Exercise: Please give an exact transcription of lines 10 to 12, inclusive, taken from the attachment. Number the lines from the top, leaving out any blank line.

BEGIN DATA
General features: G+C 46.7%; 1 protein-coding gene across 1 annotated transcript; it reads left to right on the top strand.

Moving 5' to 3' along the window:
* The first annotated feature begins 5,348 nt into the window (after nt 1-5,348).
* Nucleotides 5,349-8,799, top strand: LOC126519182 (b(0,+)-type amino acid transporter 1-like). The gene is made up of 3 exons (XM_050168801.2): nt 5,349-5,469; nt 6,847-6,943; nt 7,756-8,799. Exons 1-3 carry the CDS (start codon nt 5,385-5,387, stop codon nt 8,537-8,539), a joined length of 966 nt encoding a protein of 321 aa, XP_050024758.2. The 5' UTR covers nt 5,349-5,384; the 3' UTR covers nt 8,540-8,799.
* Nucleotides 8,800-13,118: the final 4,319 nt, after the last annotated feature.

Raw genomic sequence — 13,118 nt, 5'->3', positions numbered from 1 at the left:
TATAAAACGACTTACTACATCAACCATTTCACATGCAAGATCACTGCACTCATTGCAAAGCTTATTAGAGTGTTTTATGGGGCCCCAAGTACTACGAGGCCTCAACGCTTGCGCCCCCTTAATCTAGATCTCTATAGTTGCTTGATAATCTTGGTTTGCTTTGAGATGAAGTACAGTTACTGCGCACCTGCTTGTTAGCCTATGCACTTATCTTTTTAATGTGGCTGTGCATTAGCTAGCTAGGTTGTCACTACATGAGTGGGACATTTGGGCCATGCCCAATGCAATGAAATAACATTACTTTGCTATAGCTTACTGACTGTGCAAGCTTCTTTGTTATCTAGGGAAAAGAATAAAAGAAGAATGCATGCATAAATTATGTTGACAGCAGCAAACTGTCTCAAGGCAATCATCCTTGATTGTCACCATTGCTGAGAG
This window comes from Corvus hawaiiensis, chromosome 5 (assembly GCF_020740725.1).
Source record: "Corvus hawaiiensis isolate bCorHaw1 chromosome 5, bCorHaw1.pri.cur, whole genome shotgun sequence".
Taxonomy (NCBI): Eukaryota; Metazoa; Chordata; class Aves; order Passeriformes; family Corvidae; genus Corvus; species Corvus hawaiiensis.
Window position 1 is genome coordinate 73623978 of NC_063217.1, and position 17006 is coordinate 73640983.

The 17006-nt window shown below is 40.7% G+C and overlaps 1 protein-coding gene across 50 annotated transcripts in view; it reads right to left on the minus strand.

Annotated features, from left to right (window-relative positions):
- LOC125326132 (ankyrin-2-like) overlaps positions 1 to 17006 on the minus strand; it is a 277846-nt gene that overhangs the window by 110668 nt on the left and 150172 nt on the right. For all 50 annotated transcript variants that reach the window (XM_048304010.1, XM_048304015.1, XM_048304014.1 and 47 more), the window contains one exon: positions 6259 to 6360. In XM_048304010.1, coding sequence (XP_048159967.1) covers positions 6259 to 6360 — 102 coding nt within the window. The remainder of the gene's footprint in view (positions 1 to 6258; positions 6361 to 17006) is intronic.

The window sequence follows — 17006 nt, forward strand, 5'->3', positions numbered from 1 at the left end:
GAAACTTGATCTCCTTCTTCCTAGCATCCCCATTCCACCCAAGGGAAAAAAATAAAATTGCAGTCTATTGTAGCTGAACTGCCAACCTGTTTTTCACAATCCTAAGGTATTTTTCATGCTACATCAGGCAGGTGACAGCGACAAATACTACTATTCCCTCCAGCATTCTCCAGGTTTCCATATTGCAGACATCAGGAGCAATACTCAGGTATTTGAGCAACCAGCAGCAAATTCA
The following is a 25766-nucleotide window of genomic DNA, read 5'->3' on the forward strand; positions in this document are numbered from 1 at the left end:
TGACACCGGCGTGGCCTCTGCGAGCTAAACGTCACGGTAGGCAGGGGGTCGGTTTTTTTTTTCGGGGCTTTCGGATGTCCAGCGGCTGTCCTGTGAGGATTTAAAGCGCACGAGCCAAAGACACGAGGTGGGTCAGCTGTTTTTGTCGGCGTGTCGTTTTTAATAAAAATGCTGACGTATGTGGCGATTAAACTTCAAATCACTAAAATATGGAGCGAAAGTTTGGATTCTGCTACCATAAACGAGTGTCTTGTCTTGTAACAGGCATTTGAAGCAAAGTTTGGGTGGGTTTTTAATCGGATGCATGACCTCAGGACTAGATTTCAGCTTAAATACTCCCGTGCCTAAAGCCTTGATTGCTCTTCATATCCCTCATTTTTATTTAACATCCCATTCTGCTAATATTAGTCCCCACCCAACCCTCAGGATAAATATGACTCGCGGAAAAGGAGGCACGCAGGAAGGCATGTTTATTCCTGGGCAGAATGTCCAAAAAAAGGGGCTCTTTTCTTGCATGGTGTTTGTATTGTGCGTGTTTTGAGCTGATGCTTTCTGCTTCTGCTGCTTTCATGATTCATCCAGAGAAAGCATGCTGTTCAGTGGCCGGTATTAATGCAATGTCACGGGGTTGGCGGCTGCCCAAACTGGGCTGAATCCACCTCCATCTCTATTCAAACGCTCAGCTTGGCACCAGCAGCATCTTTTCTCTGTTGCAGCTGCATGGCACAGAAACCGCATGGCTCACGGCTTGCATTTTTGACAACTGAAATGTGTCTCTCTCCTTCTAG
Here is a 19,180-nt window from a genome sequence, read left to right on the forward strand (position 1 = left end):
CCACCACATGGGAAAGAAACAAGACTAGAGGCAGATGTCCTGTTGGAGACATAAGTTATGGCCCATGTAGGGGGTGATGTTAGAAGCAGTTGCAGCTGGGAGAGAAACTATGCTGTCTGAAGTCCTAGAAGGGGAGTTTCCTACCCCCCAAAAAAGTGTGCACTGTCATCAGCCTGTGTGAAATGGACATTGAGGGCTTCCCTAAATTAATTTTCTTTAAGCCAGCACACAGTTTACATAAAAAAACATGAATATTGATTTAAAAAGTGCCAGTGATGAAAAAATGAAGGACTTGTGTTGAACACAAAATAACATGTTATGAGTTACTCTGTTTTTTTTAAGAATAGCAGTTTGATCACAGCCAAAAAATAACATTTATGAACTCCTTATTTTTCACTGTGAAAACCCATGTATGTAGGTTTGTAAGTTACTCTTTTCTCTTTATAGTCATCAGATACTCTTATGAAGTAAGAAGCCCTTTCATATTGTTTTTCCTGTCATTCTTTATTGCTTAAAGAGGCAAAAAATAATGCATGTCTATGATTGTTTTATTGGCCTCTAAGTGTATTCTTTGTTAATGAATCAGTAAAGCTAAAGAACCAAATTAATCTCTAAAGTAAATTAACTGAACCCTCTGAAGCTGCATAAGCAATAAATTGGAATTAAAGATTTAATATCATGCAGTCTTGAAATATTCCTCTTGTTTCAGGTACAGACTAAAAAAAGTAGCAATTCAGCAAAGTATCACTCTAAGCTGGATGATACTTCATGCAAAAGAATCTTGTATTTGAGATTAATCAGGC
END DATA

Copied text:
Taxonomy (NCBI): Eukaryota; Metazoa; Chordata; class Aves; order Passeriformes; family Corvidae; genus Corvus; species Corvus hawaiiensis.
Window position 1 is genome coordinate 73623978 of NC_063217.1, and position 17006 is coordinate 73640983.

The 17006-nt window shown below is 40.7% G+C and overlaps 1 protein-coding gene across 50 annotated transcripts in view; it reads right to left on the minus strand.